Understanding Dementia-Related Behavioral Changes in Seniors

By September 8, 2014Dementia

Alzheimer’s dementia is brought on by significant changes taking place in select few areas of the brain. Specifically affected are parts of the brain that control mood, memory and behavior. When a senior develops Alzheimer’s, dramatic behavioral patterns are usually a side effect. These behaviors can place an enormous amount of stress on family members and senior caregivers, especially if the senior was previously gentle, kind and loving.

Coping with these Changes

When dementia-related behaviors grow to become cruel or dangerous, it is important for everyone to understand that the senior is not deliberately changing his or her behavior. Two classic behaviors associated with Alzheimer’s dementia are anger and aggression. Unfortunately, these uncontrollable behaviors are usually directed toward loved ones and caregivers. It’s nothing personal; they’re just the ones who happen to be in constant contact with the senior.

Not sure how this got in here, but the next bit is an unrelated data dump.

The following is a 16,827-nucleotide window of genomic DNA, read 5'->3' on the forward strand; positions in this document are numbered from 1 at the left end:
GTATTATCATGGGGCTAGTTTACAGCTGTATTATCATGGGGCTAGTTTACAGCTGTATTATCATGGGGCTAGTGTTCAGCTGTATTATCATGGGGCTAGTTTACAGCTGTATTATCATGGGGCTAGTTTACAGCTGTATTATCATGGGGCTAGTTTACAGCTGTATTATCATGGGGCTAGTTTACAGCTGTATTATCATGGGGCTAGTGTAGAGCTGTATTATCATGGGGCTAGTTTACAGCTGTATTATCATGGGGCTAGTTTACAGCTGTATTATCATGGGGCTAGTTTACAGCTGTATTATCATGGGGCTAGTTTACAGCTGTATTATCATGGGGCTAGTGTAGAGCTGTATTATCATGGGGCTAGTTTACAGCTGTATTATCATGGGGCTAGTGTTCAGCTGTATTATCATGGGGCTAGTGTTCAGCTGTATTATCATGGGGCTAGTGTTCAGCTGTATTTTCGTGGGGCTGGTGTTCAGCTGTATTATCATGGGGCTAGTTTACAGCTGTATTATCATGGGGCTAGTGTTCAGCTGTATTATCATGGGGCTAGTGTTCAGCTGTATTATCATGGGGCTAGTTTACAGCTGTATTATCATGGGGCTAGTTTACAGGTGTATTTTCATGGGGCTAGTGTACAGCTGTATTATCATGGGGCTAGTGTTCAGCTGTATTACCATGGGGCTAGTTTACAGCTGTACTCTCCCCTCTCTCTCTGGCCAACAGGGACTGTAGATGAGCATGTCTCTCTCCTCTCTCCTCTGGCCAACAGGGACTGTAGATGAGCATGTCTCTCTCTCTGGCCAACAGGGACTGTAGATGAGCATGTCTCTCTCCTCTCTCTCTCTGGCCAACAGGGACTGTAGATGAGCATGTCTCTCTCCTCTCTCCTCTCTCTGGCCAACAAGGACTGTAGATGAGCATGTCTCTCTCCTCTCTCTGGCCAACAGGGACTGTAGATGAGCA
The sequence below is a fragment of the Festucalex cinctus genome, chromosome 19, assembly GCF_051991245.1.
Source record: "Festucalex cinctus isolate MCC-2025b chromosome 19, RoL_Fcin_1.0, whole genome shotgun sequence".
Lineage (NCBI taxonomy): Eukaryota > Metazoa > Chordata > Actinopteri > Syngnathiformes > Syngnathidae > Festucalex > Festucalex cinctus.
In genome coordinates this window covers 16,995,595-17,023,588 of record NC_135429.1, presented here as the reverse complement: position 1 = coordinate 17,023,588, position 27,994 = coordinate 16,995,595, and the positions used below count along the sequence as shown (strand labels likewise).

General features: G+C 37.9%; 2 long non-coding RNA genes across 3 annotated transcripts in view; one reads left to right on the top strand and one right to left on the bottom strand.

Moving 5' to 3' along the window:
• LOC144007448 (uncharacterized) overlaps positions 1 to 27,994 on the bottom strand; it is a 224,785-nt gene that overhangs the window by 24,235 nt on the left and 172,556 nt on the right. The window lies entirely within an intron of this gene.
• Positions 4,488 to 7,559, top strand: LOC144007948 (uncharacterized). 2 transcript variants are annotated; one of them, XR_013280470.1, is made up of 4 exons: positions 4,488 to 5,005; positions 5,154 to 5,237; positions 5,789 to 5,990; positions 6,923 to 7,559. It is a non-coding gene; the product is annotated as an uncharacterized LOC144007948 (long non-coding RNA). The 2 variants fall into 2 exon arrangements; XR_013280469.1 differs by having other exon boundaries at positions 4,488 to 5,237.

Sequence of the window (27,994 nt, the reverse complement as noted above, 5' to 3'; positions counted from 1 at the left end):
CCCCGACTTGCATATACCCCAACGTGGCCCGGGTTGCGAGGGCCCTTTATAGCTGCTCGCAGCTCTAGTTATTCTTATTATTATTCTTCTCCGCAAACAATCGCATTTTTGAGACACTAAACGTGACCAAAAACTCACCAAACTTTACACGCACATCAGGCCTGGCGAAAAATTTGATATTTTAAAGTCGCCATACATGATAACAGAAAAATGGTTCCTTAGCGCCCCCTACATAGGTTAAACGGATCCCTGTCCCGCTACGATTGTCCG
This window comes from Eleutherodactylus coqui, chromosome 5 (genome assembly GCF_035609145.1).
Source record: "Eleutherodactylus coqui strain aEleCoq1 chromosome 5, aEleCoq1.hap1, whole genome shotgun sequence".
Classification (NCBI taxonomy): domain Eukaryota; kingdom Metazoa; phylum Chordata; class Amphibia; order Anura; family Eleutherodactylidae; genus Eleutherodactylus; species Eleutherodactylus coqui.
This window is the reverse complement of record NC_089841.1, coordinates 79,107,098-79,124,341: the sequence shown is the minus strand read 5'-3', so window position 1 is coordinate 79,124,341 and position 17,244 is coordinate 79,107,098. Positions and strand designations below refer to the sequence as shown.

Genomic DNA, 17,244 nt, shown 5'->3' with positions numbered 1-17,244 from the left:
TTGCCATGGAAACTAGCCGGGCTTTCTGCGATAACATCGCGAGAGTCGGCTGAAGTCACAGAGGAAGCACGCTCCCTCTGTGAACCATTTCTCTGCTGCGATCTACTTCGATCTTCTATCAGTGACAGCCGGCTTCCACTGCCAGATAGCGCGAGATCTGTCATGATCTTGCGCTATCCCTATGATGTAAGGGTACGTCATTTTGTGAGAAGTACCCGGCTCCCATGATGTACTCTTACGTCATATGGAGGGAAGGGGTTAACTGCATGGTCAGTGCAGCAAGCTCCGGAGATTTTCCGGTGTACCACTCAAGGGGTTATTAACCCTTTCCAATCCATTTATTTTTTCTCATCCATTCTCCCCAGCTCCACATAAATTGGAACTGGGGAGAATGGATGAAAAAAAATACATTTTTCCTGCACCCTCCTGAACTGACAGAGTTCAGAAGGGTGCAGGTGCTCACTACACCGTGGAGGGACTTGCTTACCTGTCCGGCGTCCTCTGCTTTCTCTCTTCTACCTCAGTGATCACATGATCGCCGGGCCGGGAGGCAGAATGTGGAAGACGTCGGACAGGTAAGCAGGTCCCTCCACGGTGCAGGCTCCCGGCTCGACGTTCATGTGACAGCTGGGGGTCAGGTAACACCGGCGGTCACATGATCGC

Even though the anger and aggression can take friends and family members aback, the senior is not in control of his or her own actions. In fact, according to the latest research studies, the senior is likely suffering a great amount of fear brought on by his behaviors. Experts suggest that Alzheimer’s patients also need consistent reassurance by loved ones.

Reaching Out for Help

When friends or family members begin to notice behavioral changes in a senior loved one diagnosed with dementia, discussing the changes with a medical professional is essential. And, since time is of the essence, seeking help in a timely manner is of the utmost importance.

Physicians will be able to assess the senior’s situation, working to rule out other possible causes for the personality change. For example, a number of behavioral changes are brought on by physical illness or pain.

Physicians will also talk to the senior and his family members, answering the questions or concerns related to Alzheimer’s. It’s always a good idea write down a list of questions in the days leading up to the medical evaluation. This helps to ensure a clear understanding of the treatment plan going forward.

For those who deal with the personality changes on a daily basis, the following coping tips offer some much-needed relief:

  • Follow a strict daily routine with as little deviation as possible
  • Don’t make changes to the senior’s environment
  • Control the number of unfamiliar people going in and out of the home

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